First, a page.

The idea is to have a yarn with 7 wraps/inches that knits with a gauge of 9 sts/12 rows for a 4'' square.

For making the buttons
  • 4 champagne (or sparkling wine) cork stoppers
  • 4 two-holes buttons
  • 2 two inches long safety pins
  • wire cutters
  • a sharp knife
Pattern
CO 20 stitches.
Rows 1,3,5 : *K2, p2 * to the last 2 sts, k2.
Rows 2,4 : *P2, k2* to the last 2 sts, p2.
Row 6 (WS) : K3, p14, k3
Row 7 (RS) : K all sts.

Repeat rows 6 and 7 until work measures 16.5 inches. Finish on WS.

Next row (RS) : *K2, p2 * to the last 2 sts, k2.
Next row (WS): *P2, k2* to the last 2 sts, p2.
Button holes row 1: *k2, p, bo1 * 4 time,  k2
Button holes row 2 : *P2, co1, k1* 4 times, p2.
Next row : *K2, p2 * to the last 2 sts, k2.
BO all sts in pattern.

Finishing
Weave in loose ends. Block to size.

To make the buttons :
Step 1 : Using a sharp knife, cut the champagne cork stoppers in order to have four 0.5 inches thick slices.

champagne_butt1.jpgStep 2 : Cut the two safety pins with the wire cutters in order to have four straight pieces of metal.
champagne_butt2.jpgStep 3 : Bend each piece in two.
champagne_butt3.jpgStep 4 : Insert a bent piece of metal into a 2-holes button.

champagne_butt4.jpgStep 5 : On the wrong side of the work, place the button. The metal should be poking out on the right side.

champagne_butt5.jpgStep 6 : Center a cork slice on the metal pokes and press firmly.  Tip : It's better if the metal pokes are not parallel. In other words, they must flare a little. That way, once it's inserted into the cork, it will not come out easily.

champagne_butt6.jpgRepeat steps 4-6 to secure the remaining buttons.

Floppy disk pencil holder

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I can't resist the charm of old technology upcycled into something useful. I saw the instructions for making a pencil holder out of old floppy disks on Esprit Cabane and I knew I had to try it.

floppy_cube.jpgI gathered 5 old floppy disks (not that old actually, I was still using them 3 years ago for making backups of laboratory data. Ahhh... USB drives changed my life...) and made the pencil holder. I also hot glued some felt under it, but that's totally optional. I looks pretty neat, I think. Try it too ! It would make an awesome DIY gift for the geeks in your life.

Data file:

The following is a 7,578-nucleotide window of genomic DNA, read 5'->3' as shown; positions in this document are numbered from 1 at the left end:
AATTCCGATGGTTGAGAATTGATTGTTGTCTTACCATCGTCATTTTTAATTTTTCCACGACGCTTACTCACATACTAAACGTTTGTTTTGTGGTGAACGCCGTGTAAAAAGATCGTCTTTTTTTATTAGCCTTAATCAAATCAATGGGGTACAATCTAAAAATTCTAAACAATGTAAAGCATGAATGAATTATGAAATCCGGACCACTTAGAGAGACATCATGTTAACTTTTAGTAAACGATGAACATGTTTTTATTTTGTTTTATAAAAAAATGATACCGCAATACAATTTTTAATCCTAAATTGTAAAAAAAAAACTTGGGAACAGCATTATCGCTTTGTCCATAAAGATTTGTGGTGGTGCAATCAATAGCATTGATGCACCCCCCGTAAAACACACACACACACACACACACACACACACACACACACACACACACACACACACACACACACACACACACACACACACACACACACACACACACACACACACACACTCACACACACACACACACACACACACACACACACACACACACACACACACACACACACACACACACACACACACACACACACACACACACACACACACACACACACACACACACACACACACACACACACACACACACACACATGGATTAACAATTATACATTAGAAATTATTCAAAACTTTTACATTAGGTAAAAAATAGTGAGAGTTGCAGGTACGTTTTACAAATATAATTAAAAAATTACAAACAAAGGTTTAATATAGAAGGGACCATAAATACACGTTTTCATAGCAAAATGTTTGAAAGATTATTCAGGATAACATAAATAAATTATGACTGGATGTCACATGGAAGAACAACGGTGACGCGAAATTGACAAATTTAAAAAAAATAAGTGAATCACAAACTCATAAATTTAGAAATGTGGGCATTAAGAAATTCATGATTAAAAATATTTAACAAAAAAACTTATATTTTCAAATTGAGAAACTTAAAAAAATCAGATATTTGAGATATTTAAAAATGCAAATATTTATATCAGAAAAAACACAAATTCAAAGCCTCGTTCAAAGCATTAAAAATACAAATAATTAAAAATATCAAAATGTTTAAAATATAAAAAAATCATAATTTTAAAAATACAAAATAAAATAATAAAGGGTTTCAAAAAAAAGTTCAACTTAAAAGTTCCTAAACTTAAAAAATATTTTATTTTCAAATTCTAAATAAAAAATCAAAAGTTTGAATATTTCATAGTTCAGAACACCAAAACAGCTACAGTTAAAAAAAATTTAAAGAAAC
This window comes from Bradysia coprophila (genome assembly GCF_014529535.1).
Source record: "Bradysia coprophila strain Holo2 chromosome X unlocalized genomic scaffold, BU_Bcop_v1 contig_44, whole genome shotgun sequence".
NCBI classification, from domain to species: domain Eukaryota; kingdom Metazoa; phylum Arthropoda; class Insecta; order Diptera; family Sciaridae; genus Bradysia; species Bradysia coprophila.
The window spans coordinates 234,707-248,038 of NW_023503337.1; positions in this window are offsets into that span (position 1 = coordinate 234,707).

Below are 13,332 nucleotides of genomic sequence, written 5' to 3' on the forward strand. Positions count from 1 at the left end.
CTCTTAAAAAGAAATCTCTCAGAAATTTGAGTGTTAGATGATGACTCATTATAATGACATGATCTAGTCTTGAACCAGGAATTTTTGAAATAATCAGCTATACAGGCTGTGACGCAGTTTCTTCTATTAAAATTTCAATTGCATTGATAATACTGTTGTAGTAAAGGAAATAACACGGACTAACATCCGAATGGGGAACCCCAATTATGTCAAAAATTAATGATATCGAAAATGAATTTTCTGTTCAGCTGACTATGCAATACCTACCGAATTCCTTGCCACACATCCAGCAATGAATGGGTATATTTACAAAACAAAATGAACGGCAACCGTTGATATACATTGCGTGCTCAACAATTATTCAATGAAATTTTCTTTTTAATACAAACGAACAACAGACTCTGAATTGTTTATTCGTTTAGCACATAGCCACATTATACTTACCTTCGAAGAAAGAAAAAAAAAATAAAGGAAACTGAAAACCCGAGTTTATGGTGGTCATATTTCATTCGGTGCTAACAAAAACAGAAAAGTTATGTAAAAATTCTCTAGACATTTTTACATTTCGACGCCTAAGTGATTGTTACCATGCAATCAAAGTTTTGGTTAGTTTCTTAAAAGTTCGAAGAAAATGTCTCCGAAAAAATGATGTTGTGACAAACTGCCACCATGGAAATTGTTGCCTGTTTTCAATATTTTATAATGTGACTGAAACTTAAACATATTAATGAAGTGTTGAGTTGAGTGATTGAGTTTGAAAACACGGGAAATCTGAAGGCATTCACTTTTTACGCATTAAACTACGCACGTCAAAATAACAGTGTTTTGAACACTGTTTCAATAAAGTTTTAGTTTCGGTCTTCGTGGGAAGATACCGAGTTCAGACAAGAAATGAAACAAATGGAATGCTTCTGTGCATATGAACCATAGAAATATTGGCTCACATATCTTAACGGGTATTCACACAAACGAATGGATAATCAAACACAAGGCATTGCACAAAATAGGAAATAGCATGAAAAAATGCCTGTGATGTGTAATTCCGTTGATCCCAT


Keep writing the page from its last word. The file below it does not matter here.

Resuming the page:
(Note : Floppy disks are not square, so you have to fiddle a bit to make it look like a cube. Also, tie-wraps and floppy disks come in different colors, so have fun with it!) 

T-shirt upcycling tutorials

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I have a bunch of old t-shirts I would want to put to a better use. Some of them are to big and boxy for me to wear, some of them are too small and some of them are too worn out. I scavenged the web to find ideas of how to upcycle a t-shirt into something else, be it wearable or useful around the house. Here are my favorites, in case it might give you a good stating point with your own project.

A recycled t-shirt necklace. It's super easy, fast and I made one in 20 minutes yesterday. Tada!
t-shirt_necklace.jpg

A colorful tote bag

tote.jpgA cardigan with a crocheted button band

cardigan.jpgMake a cute skirt.

skirt.jpgMake a pillow.

Leave the t-shirt as-is but hide a stain or an ugly logo with crocheted flowers or another embellishment. Or screen print on it. Or add a crocheted neckline.

Restyle a boxy t-shirt into a halter top, a comfy pair of yoga pants/capri, the "keesha shirt" from the sistahs of harlem, a colorful skirt, a quick and no-sew camisole,  a no-sew cute top, a sexy bikini, make a picnic blanket or frame your old band t-shirts.

Magnet Galore (pt 2)

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This set of ladybugs magnet was inspired by the work of Suntaree Palasingh, an awesome artist who makes beautiful decorative - as well as useful - objects using papier maché. This technique might be underrated by people thinking it's a child craft. But it's very versatile, cheap and lightweight, just what it takes for this projects.

ladybug_magnet2.jpgBasically, to make a papier maché sculpture, you first make a structure using cardboard, styrofoam, balloons, empty cans, etc. and solidify it with (a lot) of masking tape. Then, you dip strips of newspaper in a glue made of water and flour and apply several layers of them on your structure, letting the glue dry between layers. Then you paint and varnish your object and you're done.